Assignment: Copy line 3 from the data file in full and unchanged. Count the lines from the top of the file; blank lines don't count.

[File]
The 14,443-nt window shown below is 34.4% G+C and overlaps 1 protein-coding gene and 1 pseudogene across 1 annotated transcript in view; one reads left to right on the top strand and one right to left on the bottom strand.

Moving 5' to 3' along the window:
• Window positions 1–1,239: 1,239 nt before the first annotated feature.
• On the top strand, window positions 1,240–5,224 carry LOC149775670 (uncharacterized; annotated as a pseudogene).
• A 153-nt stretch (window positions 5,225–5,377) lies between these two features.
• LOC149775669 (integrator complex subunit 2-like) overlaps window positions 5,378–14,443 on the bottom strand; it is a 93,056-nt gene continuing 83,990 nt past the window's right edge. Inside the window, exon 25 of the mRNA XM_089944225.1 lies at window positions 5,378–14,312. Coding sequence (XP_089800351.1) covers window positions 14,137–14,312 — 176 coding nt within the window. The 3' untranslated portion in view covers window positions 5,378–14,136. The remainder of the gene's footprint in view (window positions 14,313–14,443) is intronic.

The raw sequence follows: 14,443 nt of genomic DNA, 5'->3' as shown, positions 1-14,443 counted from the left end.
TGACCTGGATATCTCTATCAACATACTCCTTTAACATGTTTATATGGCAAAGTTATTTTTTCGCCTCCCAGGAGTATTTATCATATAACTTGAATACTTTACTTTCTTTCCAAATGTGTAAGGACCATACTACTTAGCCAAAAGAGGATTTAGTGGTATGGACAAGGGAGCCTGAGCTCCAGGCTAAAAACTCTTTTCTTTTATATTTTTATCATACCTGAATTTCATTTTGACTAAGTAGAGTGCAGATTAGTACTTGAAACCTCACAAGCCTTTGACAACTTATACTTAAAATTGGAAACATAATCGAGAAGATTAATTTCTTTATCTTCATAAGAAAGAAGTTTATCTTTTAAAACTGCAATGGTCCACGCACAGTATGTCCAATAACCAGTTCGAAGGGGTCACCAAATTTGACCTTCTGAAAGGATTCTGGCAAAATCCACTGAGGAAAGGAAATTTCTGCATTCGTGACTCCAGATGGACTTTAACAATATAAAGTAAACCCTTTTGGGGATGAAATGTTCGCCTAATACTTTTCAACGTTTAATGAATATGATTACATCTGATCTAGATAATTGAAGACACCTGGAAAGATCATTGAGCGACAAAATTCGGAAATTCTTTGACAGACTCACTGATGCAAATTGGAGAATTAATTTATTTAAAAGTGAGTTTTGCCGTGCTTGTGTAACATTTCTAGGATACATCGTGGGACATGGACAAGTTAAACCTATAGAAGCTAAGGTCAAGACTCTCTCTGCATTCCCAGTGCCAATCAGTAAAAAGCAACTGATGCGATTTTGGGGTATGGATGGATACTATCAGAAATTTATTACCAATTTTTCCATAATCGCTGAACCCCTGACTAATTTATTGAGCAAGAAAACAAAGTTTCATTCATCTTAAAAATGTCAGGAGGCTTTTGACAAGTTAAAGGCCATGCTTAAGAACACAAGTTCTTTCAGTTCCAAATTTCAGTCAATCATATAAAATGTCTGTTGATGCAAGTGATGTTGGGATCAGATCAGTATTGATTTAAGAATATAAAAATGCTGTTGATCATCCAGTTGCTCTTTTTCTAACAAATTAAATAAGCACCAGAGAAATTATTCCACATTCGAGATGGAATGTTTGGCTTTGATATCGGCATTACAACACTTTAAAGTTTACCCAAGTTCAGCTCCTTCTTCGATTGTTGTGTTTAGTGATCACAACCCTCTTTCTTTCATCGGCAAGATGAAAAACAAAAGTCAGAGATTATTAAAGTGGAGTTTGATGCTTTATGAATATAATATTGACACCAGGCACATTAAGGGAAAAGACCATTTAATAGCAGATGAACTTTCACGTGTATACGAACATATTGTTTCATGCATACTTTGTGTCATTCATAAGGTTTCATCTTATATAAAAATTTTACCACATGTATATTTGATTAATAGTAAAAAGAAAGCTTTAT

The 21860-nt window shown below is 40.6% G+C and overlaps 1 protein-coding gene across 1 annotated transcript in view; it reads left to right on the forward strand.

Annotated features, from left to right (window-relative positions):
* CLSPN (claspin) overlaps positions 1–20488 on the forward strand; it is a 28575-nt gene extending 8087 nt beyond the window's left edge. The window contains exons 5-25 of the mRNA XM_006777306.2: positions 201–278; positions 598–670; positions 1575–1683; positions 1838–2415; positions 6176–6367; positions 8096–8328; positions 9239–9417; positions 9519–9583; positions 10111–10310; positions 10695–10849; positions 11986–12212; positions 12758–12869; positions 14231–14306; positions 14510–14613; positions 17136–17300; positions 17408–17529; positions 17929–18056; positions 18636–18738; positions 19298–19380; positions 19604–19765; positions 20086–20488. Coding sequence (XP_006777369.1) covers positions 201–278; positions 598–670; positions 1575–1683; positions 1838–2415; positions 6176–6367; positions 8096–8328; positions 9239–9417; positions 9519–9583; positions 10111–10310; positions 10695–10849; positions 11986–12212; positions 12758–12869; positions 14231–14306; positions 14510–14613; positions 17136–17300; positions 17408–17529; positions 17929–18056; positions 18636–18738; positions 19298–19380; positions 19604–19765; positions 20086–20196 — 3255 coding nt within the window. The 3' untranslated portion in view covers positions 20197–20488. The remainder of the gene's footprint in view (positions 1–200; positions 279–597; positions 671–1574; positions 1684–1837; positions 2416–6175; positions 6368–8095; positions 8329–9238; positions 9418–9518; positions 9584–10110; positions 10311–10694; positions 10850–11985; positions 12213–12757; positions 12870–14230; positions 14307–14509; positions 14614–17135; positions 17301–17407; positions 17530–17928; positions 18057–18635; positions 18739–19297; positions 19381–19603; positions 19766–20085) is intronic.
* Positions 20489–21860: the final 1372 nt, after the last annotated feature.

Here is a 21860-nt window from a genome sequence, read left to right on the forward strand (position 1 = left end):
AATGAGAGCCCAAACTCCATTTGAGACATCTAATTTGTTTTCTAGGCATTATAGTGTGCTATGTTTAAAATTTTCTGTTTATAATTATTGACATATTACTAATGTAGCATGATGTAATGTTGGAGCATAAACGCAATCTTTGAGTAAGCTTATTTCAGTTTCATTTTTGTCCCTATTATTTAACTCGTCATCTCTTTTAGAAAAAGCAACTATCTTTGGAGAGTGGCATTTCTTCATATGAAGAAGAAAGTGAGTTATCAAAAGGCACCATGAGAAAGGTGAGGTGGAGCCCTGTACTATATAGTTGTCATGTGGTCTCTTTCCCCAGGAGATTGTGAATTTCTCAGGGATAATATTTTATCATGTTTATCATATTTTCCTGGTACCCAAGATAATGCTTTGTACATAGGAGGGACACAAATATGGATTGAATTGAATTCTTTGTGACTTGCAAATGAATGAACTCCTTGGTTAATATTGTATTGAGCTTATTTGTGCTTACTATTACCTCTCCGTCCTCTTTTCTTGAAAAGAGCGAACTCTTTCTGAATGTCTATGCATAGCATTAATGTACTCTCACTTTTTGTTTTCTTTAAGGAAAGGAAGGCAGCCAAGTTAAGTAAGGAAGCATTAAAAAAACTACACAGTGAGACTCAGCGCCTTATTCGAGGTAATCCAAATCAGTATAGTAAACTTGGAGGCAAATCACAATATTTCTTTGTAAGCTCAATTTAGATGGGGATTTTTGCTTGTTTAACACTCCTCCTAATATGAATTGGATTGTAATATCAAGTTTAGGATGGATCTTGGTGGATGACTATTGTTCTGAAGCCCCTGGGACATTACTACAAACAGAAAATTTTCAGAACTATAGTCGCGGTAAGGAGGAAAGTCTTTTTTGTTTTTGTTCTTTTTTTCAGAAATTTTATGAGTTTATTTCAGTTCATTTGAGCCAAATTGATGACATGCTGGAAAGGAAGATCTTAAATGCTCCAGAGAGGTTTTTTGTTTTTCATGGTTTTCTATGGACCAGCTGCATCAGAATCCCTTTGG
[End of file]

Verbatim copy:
• Window positions 1–1,239: 1,239 nt before the first annotated feature.